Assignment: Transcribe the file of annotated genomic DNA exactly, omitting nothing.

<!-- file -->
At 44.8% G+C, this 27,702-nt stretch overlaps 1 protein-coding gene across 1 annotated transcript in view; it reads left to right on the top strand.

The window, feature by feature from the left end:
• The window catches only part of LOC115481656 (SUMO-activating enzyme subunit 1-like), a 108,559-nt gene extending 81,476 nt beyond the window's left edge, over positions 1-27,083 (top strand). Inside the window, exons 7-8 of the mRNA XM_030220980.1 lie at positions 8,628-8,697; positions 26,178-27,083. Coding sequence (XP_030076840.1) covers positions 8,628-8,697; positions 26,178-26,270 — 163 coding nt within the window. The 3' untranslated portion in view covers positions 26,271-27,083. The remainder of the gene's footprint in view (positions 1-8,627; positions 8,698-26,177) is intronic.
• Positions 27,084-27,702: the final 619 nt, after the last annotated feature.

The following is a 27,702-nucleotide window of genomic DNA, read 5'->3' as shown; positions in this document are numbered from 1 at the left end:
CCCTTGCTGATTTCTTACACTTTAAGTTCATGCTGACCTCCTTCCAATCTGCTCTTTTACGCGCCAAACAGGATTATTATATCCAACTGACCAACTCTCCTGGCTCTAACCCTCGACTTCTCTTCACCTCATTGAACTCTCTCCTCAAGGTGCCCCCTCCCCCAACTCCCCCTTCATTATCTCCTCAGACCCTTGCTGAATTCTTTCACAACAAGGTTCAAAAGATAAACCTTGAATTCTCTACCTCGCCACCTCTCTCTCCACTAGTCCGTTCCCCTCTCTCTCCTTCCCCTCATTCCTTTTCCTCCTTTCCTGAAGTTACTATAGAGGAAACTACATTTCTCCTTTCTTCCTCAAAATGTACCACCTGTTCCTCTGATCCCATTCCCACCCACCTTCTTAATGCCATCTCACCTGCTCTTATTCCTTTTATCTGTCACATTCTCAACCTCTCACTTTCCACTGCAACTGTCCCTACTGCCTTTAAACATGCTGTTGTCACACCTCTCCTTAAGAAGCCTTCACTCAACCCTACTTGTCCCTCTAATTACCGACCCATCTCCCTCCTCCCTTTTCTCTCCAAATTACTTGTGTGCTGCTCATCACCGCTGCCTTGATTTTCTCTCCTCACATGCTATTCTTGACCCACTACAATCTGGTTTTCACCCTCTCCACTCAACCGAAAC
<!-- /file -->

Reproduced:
At 44.8% G+C, this 27,702-nt stretch overlaps 1 protein-coding gene across 1 annotated transcript in view; it reads left to right on the top strand.

The window, feature by feature from the left end:
• The window catches only part of LOC115481656 (SUMO-activating enzyme subunit 1-like), a 108,559-nt gene extending 81,476 nt beyond the window's left edge, over positions 1-27,083 (top strand). Inside the window, exons 7-8 of the mRNA XM_030220980.1 lie at positions 8,628-8,697; positions 26,178-27,083. Coding sequence (XP_030076840.1) covers positions 8,628-8,697; positions 26,178-26,270 — 163 coding nt within the window. The 3' untranslated portion in view covers positions 26,271-27,083. The remainder of the gene's footprint in view (positions 1-8,627; positions 8,698-26,177) is intronic.
• Positions 27,084-27,702: the final 619 nt, after the last annotated feature.

The following is a 27,702-nucleotide window of genomic DNA, read 5'->3' as shown; positions in this document are numbered from 1 at the left end:
CCCTTGCTGATTTCTTACACTTTAAGTTCATGCTGACCTCCTTCCAATCTGCTCTTTTACGCGCCAAACAGGATTATTATATCCAACTGACCAACTCTCCTGGCTCTAACCCTCGACTTCTCTTCACCTCATTGAACTCTCTCCTCAAGGTGCCCCCTCCCCCAACTCCCCCTTCATTATCTCCTCAGACCCTTGCTGAATTCTTTCACAACAAGGTTCAAAAGATAAACCTTGAATTCTCTACCTCGCCACCTCTCTCTCCACTAGTCCGTTCCCCTCTCTCTCCTTCCCCTCATTCCTTTTCCTCCTTTCCTGAAGTTACTATAGAGGAAACTACATTTCTCCTTTCTTCCTCAAAATGTACCACCTGTTCCTCTGATCCCATTCCCACCCACCTTCTTAATGCCATCTCACCTGCTCTTATTCCTTTTATCTGTCACATTCTCAACCTCTCACTTTCCACTGCAACTGTCCCTACTGCCTTTAAACATGCTGTTGTCACACCTCTCCTTAAGAAGCCTTCACTCAACCCTACTTGTCCCTCTAATTACCGACCCATCTCCCTCCTCCCTTTTCTCTCCAAATTACTTGTGTGCTGCTCATCACCGCTGCCTTGATTTTCTCTCCTCACATGCTATTCTTGACCCACTACAATCTGGTTTTCACCCTCTCCACTCAACCGAAAC